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EB-3 Visa Program

The EB-3 Visa is designed for foreign workers with varying levels of expertise and skills. Divided into three subcategories, it accommodates professionals, skilled workers, and unskilled workers. The program aims to address the U.S. labor market’s needs by allowing employers to sponsor foreign workers for permanent residency.

Key Categories of the EB-3 Visa

EB-3(A): Professionals with Advanced Degrees or Exceptional Abilities

The EB-3(A) category caters to professionals with advanced degrees or exceptional abilities in their field, requiring a sponsoring employer and the labor certification process.

EB-3(B): Skilled Workers

EB-3(B) is for skilled workers with at least two years of relevant work experience or training. The employer must demonstrate the unavailability of qualified U.S. workers for the position.

EB-3(C): Unskilled Workers (Other Workers)

The EB-3(C) category is for unskilled workers, often referred to as “other workers,” who perform work for which qualified U.S. workers are not available. The employer must again undergo the labor certification process.

Eligibility Criteria for the EB-3 Visa

EB-3(A): Professionals with Advanced Degrees or Exceptional Abilities

For EB-3(A) eligibility, applicants must hold an advanced degree or demonstrate exceptional abilities in their field. The employer must obtain a labor certification to confirm the unavailability of qualified U.S. workers.

EB-3(B): Skilled Workers

EB-3(B) applicants must possess at least two years of work experience or training, and the employer must demonstrate the lack of available qualified U.S. workers for the position.

EB-3(C): Unskilled Workers (Other Workers)

EB-3(C) applicants must be engaged in unskilled labor for which qualified U.S. workers are unavailable. The employer must complete the labor certification process.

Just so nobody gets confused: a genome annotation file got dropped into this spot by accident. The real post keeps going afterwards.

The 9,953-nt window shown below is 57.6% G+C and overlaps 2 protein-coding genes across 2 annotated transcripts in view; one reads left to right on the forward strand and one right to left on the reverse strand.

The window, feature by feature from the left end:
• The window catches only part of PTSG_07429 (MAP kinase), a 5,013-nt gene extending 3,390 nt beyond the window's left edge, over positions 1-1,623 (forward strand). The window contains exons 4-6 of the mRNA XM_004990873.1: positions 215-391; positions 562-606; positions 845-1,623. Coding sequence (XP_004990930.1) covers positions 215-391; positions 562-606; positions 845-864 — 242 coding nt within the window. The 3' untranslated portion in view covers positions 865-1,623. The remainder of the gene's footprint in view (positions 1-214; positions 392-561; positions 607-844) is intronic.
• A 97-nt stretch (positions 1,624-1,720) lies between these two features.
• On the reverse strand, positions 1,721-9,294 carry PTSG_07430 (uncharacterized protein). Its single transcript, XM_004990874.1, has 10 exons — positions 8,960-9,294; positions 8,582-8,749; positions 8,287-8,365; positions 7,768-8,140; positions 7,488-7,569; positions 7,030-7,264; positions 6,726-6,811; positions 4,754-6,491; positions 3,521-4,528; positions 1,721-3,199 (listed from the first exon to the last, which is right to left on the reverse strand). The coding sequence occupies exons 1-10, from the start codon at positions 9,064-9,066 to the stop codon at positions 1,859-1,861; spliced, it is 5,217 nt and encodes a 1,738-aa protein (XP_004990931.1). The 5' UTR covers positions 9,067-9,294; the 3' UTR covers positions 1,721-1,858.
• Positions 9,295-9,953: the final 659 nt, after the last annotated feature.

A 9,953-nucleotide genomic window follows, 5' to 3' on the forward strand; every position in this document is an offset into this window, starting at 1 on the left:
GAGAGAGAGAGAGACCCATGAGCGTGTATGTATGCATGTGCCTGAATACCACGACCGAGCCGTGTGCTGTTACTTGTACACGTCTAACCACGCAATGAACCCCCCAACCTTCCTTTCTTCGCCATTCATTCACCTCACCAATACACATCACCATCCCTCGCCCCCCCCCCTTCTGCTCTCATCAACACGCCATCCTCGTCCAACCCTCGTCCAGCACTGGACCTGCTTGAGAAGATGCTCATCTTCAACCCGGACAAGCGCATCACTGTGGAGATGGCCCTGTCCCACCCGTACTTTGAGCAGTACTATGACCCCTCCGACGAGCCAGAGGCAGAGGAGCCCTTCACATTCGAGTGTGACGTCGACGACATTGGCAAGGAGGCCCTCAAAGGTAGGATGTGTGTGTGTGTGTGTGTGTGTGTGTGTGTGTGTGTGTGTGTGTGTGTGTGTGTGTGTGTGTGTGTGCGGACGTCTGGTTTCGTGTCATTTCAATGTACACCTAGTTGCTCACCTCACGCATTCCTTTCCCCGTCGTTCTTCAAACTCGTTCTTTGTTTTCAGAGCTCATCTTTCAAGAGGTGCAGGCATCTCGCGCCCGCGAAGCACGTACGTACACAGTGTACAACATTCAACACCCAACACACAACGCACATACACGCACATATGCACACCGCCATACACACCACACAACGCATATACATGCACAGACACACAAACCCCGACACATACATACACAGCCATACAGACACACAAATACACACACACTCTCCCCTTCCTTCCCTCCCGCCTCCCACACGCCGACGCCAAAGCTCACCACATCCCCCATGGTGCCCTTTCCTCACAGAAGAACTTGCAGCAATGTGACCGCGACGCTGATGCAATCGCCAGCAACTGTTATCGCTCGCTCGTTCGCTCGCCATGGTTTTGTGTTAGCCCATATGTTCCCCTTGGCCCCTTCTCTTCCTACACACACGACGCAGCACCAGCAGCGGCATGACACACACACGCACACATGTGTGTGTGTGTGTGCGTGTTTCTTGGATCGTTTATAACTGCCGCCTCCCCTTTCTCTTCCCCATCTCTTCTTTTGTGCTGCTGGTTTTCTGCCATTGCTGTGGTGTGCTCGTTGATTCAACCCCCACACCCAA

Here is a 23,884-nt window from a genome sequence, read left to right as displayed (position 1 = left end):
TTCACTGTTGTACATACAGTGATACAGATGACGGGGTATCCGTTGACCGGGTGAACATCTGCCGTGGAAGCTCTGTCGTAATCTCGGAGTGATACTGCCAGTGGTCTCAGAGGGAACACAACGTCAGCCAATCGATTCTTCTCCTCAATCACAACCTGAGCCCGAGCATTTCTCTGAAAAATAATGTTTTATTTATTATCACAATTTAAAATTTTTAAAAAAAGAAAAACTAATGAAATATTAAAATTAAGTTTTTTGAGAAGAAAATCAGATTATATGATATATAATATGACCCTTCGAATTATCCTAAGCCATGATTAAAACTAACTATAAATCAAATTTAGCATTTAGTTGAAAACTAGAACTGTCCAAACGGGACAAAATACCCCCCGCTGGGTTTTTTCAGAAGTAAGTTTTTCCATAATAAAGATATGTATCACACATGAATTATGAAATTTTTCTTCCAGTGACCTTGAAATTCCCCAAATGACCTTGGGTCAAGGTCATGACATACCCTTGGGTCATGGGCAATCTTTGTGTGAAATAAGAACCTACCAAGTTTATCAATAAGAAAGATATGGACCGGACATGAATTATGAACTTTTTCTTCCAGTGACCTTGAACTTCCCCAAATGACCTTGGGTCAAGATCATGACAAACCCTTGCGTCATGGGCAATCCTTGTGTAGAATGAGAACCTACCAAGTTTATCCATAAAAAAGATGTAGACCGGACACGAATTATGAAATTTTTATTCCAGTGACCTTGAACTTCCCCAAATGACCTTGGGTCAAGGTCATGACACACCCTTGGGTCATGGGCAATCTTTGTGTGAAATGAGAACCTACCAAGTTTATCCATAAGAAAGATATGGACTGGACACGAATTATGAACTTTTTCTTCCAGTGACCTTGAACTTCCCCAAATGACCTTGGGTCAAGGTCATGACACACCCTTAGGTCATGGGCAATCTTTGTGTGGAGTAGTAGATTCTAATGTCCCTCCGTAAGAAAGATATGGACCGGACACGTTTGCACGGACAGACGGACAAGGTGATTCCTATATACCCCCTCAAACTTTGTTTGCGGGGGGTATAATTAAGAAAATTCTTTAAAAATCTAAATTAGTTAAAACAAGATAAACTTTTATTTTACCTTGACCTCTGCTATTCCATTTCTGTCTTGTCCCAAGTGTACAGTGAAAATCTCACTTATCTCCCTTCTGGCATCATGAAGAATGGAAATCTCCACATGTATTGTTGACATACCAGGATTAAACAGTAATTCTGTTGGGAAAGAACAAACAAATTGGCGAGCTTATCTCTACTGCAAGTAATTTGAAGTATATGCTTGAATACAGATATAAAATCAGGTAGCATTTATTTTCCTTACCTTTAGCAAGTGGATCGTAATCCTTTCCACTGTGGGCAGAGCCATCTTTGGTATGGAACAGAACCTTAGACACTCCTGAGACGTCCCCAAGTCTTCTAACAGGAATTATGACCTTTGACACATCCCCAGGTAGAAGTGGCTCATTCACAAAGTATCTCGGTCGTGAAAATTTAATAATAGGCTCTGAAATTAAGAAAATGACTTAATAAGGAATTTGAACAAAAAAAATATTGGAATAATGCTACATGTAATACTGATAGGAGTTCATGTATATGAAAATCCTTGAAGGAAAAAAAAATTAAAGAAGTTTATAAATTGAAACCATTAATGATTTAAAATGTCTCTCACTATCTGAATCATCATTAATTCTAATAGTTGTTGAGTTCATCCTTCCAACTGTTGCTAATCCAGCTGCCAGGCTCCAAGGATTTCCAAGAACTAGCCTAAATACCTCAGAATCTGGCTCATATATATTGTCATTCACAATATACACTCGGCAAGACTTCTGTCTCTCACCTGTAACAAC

Benefits of the EB-3 Visa

Path to Permanent Residency

One of the primary benefits of the EB-3 Visa is the opportunity for foreign workers to obtain U.S. permanent residency, allowing them to live and work in the U.S. indefinitely.

No Sponsorship Required for Skilled and Unskilled Workers

Unlike some other employment-based visas, the EB-3 Visa does not require workers in the skilled (EB-3(B)) and unskilled (EB-3(C)) categories to secure a sponsor. The employer, however, must undergo the labor certification process.

Inclusion of Dependents

EB-3 Visa holders can include their spouses and unmarried children under 21 in their green card application, providing them with the same benefits.

Application Process for the EB-3 Visa

Labor Certification Process

The employer initiates the EB-3 Visa application process by obtaining a labor certification from the U.S. Department of Labor (DOL). This process involves proving that there are no qualified U.S. workers available for the position.

Form I-140: Immigrant Petition for Alien Worker

Once the labor certification is approved, the employer files Form I-140, the Immigrant Petition for Alien Worker, with the USCIS to establish the worker’s eligibility for the EB-3 visa.

Adjustment of Status or Consular Processing

Upon approval of Form I-140, applicants can adjust their status if already in the U.S. or undergo consular processing if abroad.

Maintaining EB-3 Visa Status

EB-3 Visa holders must maintain their eligibility by continuing to work for the sponsoring employer in the position specified in the labor certification.

Need a EB3 Lawyer?

Our expert is here to assist you. Specializing in EB3 immigration law, they have a successful history in handling EB3 visas, ensuring your unique skills are acknowledged. We understand the value of your dreams and are committed to providing you with the best legal support. Our EB3 attorney is dedicated to making the immigration process straightforward and stress-free for you.